“It’s going to be really hard to top this mission,” Nasa’s administrator Mike Griffin told reporters at a post-launch news briefing at Kennedy Space Center in Florida, “The crew performed fantastically well.”

Kennedy Space Center – the shuttle’s “home” and preferred site for landing
Edwards Air Force Base – the shuttle has landed a total of 50 times at the base
White Sands – back-up known as Northrup Strip lies 45 miles north of US Army missile range

But the mission was not a complete success. As with Columbia, foam debris broke free from Discovery’s external tank during launch. On of these chunks of foam was only slightly smaller than the one that doomed Columbia and Nasa has grounded its shuttle fleet until the problem is fixed.

Officials wouldn’t be drawn on when the shuttle mission – still officially slated for September – might be able to launch.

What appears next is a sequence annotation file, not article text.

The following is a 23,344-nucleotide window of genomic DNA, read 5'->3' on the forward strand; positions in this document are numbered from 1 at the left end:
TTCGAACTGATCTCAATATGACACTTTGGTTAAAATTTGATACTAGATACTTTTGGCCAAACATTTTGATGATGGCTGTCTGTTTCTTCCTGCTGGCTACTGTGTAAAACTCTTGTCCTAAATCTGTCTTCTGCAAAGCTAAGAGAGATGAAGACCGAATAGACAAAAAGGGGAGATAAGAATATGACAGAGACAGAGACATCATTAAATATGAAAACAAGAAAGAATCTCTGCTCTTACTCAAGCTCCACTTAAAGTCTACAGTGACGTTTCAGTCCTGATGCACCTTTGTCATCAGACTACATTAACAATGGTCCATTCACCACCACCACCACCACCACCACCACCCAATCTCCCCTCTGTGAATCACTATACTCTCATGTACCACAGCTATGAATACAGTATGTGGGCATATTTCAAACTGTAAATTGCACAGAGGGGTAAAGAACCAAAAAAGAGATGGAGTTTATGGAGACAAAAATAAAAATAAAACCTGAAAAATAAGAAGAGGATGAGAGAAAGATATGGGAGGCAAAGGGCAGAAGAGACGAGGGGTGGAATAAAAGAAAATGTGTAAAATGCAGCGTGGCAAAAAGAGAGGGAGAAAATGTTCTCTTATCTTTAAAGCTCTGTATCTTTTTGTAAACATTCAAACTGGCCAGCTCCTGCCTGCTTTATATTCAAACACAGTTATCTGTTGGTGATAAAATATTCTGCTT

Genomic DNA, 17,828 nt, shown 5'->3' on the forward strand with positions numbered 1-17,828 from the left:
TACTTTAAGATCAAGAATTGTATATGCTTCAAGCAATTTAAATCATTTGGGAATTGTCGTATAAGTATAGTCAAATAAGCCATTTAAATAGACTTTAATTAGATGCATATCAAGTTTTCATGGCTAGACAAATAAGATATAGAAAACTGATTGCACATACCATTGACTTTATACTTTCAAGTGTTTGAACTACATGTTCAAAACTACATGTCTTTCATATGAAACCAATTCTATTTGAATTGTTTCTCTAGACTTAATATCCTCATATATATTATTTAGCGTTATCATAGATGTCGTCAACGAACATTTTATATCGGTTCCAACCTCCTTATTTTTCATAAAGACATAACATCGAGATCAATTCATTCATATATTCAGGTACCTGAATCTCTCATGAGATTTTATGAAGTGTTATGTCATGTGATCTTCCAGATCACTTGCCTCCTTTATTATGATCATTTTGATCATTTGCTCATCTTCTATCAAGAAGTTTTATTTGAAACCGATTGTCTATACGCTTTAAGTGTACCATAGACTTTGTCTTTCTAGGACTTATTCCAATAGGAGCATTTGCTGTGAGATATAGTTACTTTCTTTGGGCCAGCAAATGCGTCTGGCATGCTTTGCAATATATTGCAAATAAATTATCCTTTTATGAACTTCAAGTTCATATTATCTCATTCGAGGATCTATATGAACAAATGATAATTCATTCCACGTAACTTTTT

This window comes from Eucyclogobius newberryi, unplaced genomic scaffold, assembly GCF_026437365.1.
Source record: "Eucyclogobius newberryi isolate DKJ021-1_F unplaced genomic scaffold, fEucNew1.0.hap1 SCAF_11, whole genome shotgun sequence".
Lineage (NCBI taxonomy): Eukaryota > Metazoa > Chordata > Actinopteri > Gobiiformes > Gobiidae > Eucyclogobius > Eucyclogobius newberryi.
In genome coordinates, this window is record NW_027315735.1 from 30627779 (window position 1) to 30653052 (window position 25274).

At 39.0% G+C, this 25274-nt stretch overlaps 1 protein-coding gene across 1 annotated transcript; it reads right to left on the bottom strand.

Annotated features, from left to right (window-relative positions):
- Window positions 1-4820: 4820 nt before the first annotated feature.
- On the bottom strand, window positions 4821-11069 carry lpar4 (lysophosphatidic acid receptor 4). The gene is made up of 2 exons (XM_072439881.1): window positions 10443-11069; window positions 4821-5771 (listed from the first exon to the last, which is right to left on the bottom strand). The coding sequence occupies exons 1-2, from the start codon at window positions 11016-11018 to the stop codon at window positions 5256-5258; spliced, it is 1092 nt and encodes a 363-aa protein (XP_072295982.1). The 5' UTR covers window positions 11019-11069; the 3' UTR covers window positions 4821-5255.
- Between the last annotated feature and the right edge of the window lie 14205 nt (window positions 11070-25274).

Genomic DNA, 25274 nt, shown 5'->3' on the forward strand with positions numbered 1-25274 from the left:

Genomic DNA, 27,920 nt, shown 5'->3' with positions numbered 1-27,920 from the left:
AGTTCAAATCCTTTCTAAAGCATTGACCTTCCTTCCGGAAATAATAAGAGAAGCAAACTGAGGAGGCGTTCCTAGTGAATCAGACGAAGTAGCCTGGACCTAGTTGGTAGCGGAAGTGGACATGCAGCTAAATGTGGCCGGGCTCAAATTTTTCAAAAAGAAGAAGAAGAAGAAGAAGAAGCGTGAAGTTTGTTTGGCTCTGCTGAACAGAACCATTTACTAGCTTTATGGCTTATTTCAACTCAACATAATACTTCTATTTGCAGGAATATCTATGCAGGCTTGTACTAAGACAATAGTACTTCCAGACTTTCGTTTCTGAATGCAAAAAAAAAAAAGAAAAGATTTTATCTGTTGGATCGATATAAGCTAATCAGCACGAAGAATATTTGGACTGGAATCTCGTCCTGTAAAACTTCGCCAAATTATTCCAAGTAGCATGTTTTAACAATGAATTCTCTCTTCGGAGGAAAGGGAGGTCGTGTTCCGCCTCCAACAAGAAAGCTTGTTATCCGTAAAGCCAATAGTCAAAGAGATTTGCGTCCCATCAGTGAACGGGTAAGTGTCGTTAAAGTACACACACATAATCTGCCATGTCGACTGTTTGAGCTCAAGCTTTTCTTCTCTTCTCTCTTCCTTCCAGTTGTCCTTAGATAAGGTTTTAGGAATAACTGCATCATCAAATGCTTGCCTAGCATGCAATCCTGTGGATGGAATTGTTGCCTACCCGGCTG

“Until we get some data back, we can’t make that decision. We will fly it when it’s ready to go,” said the shuttle programme manager Bill Parsons.

Astronaut Steve Robinson also had to conduct an audacious spacewalk to remove two cloth gap fillers which were sticking out from beneath the vehicle.

“This is a difficult and risky endeavour,” said flight director LeRoy Cain, adding: “If it was easy everyone would be doing this.”

Expensive return

Commander Collins made an open plea for people to support the shuttle and Nasa’s programme of space exploration: “Some people say we should stop flying the shuttle because we’ve had an accident – frankly two accidents – but we are people who believe in this mission and we’re going to continue it.